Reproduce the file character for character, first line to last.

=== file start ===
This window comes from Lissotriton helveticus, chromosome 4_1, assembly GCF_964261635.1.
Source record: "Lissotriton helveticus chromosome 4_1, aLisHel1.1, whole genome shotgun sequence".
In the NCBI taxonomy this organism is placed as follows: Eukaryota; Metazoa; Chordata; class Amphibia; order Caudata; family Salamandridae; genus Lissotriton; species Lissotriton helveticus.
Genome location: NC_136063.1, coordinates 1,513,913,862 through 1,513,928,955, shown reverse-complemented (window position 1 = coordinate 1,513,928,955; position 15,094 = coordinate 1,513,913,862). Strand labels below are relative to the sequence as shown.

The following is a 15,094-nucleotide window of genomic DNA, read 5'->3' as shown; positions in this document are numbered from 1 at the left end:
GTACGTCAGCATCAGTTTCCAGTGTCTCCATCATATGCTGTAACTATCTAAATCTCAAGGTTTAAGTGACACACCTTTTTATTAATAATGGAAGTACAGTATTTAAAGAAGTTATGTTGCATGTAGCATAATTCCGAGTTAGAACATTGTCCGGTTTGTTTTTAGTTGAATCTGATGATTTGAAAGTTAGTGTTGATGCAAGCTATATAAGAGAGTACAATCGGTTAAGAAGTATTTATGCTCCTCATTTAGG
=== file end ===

This window comes from Lissotriton helveticus, chromosome 4_1, assembly GCF_964261635.1.
Source record: "Lissotriton helveticus chromosome 4_1, aLisHel1.1, whole genome shotgun sequence".
In the NCBI taxonomy this organism is placed as follows: Eukaryota; Metazoa; Chordata; class Amphibia; order Caudata; family Salamandridae; genus Lissotriton; species Lissotriton helveticus.
Genome location: NC_136063.1, coordinates 1,513,913,862 through 1,513,928,955, shown reverse-complemented (window position 1 = coordinate 1,513,928,955; position 15,094 = coordinate 1,513,913,862). Strand labels below are relative to the sequence as shown.

The following is a 15,094-nucleotide window of genomic DNA, read 5'->3' as shown; positions in this document are numbered from 1 at the left end:
GTACGTCAGCATCAGTTTCCAGTGTCTCCATCATATGCTGTAACTATCTAAATCTCAAGGTTTAAGTGACACACCTTTTTATTAATAATGGAAGTACAGTATTTAAAGAAGTTATGTTGCATGTAGCATAATTCCGAGTTAGAACATTGTCCGGTTTGTTTTTAGTTGAATCTGATGATTTGAAAGTTAGTGTTGATGCAAGCTATATAAGAGAGTACAATCGGTTAAGAAGTATTTATGCTCCTCATTTAGG